Pistorius is not being brought to court Thursday because the public prosecutor needs more time to prepare the case, police spokeswoman Katlego Mogale told CNN.
A model's life violently cut short
Steenkamp, 29, had been looking forward to Valentine's Day, encouraging her Twitter followers to "get excited" for the holiday.
On Wednesday, she tweeted, "It's a beautiful day! Make things happen. Starting my day off with a yummy healthy shake from my boo," followed by a smiley face. "Boo" is a term for boyfriend.
"She was the kindest, sweetest human being; an angel on earth and will be sorely missed," Capacity Relations, the agency that represented her, wrote on Twitter.
She was "just a great, fun presence of a person," said Hagen Engler, former editor of the magazine FHM. He described her as "a bikini model, beautiful, gorgeous girl" with a "wicked" sense of humor. She understood the industry and was intelligent and fun to work with, he said.
Pistorius' father, Henke, told the South African Broadcasting Corp. his son was "sad at the moment."
"I don't know nothing. It will be extremely obnoxious and rude to speculate," the father said. "I don't know the facts."
Nike pulls ad
Nike pulled an ad featuring Pistorius from its website Thursday. The ad showed Pistorius taking off for a run, and contained the words" I am the bullet in the chamber."
The company issued a statement expressing "sympathy and condolences to the families concerned following this tragic incident." The company added that it will not comment further, noting that the situation is a police matter.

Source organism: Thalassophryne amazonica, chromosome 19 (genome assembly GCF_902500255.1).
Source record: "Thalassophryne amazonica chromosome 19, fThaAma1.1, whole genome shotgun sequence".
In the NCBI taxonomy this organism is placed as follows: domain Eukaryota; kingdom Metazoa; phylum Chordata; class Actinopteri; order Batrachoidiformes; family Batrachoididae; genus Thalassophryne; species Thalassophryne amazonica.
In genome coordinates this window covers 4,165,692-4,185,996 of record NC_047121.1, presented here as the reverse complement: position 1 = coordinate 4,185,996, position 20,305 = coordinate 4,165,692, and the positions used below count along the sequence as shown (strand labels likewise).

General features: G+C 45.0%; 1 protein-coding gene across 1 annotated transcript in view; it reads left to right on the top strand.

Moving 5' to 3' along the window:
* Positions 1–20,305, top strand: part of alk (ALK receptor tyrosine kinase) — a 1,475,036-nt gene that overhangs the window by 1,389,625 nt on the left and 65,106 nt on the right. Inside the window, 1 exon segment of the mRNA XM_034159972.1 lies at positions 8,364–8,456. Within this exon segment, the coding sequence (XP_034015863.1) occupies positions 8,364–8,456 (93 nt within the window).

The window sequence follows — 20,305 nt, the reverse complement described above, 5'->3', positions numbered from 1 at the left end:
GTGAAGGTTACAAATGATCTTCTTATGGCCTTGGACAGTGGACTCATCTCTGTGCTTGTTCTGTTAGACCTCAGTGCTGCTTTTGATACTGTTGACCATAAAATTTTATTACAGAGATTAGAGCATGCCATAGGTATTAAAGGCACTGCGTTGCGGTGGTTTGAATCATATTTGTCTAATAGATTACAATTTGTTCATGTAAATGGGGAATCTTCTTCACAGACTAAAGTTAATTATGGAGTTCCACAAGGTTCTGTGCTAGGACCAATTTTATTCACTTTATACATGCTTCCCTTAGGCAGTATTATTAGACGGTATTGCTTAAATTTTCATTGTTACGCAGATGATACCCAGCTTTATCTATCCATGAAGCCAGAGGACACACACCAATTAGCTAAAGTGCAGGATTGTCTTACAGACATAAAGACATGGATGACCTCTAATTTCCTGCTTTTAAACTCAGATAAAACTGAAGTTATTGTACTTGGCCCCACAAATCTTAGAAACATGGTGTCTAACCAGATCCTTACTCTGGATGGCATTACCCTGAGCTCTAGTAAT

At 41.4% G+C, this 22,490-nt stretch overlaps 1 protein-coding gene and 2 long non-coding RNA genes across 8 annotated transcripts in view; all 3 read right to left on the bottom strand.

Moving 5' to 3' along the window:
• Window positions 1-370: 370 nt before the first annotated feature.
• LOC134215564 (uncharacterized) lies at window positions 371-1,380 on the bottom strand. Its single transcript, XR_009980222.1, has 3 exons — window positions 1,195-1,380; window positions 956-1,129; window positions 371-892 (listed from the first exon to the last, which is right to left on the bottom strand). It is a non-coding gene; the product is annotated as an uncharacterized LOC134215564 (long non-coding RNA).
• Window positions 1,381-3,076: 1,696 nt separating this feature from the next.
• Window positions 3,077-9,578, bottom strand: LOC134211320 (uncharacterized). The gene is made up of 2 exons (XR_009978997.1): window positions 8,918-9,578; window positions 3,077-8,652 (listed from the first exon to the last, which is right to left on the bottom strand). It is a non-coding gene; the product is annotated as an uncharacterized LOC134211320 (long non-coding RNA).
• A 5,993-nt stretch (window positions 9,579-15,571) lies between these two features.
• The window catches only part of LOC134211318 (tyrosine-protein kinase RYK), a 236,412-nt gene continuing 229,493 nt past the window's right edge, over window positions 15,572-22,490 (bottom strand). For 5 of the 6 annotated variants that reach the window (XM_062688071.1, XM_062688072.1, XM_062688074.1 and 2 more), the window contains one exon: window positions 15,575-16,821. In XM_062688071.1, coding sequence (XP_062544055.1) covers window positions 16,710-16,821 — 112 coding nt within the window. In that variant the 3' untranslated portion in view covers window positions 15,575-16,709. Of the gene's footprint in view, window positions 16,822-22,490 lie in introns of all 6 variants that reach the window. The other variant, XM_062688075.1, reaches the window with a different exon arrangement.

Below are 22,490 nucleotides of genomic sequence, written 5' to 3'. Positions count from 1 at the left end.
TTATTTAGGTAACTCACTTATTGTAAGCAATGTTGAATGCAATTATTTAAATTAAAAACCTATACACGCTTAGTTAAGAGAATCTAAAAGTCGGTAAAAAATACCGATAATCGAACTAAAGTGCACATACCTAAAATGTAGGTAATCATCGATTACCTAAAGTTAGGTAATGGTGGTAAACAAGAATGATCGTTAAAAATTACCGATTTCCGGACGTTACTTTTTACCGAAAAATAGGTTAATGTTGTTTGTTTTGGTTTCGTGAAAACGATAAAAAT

Other Pistorius sponsors -- including prosthetics manufacturer Ossur, British Telecom, and Oakley, which makes sunglasses and other products -- expressed condolences and said they had no further comment at this time. Fashion company Thierry Mugler had no comment.
As Olympian, Pistorius faced controversy
Pistorius, a double amputee, competed against able-bodied runners during the London Olympics, triggering controversy as some said the prosthetic limbs gave him an advantage. His legs were amputated below the knee when he was a toddler because of a bone defect. He runs on special carbon fiber blades.
Pistorius was initially refused permission to enter the Olympics, but he hired a legal team to prove that his artificial limbs did not give him an unfair advantage -- and was allowed to compete.
While he did not win a medal, his presence on the track was lauded by many people around the world as an example of victory over adversity and dedication to a goal.
He smashed a Paralympic record to win the men's 400m T44 in the final athletics event of the 2012 Games.
In an October interview with CNN's "Piers Morgan Tonight," Pistorius discussed the "massive blessing" of inspiring people around the world.
"Being an international sportsman, there's a lot of responsibility that comes with that, so having to toggle that and remembering, you know, that there are kids out there, especially, that look up to you -- it's definitely something that you need to keep at the back of your mind."